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    By Peter Lannoo • February 18, 2021

    For Nonprofits, Not All Innovation Is Created Equal

    When innovation occurs during a crisis, people take notice. In this case, Eli Amdur highlights the work of Amanda Missey at the Bergen Volunteer Medical Initiative (BVMI) in New Jersey. Comparing her embrace of telehealth during COVID to the cutting edge of the for-profit industry, Amdur notes that “nonprofit leaders generally have to deal with crises or other extenuating circumstances with scarcer and more guarded resources than are available to their private sector counterparts”. Of course, this kind of innovation should be recognized, and BVMI’s work helps provide care to the underserved.

    For Nonprofits, Not All Innovation Is Created Equal

    This kind of innovation doesn’t have to be hampered by resource scarcity. In fact, when innovation is applied unequally, it can limit an organization’s progress.

    Nonprofits often focus on delivering new, cutting edge services without updating their support structures. If resources don’t scale, the services can’t grow and innovation is relegated to a “feature”. Amdur touches upon this piecemeal approach by referencing the wilderness experience: “when there’s no choice, one realizes that the only way to cross that wilderness (of venturing into new territory) is to take the first step into it.” And Missey’s leadership to encourage BVMI to take that first step is commendable.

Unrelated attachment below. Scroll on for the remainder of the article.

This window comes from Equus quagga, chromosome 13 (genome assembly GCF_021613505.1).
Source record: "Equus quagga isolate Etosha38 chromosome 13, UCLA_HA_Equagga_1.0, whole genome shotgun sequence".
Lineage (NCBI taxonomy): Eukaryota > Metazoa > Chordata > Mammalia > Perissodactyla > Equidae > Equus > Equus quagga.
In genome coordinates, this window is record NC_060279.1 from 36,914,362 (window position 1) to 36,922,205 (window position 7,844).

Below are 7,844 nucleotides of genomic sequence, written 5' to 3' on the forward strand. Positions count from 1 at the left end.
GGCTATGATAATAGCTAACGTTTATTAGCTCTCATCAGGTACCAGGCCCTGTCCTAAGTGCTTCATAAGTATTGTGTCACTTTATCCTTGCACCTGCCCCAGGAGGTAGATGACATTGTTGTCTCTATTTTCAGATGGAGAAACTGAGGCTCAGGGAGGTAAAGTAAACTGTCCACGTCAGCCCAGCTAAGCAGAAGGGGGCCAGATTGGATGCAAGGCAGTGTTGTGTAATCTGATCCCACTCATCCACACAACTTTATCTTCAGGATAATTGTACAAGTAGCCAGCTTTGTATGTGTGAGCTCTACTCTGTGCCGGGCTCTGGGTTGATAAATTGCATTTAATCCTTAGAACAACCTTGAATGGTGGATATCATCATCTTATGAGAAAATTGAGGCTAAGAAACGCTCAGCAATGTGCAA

But many organizations stop with one foot in the wilderness and one foot out. While promising innovative services, their resources are stuck in the twentieth century. 

    “When there’s no choice, one realizes that the only way to cross that wilderness (of venturing into new territory) is to take the first step into it.”

    Compare this approach to Shakespeare Theatre Company’s solution from early 2020. Recognizing that while their doors were closed and staffing was limited, they needed to do more with less. They focused on where their resources were coming from. To offset the lack of ticket sales, the Theatre needed to raise more money from donors. By scaling their fundraising approach to engage more of their donors, they have been able to raise more money to offer an array of virtual performances and classes. By focusing first on their base, the Theatre is now able to branch out and innovate in a critical moment.

    New and improved services draw the spotlight, but processes don’t always share the same newsworthiness. However, by building up a base of solid, scalable resources, organizations then have the freedom to branch out and offer new and exciting possibilities to constituents without stretching their funding too thin. You can’t go where you’ve never gone before with minimal provisions. Your resources need to be as robust and innovative as your services.

    How are you innovating in the face of adversity? Let us know how you were able to tackle the challenges of 2020 and connect with Gravyty today.

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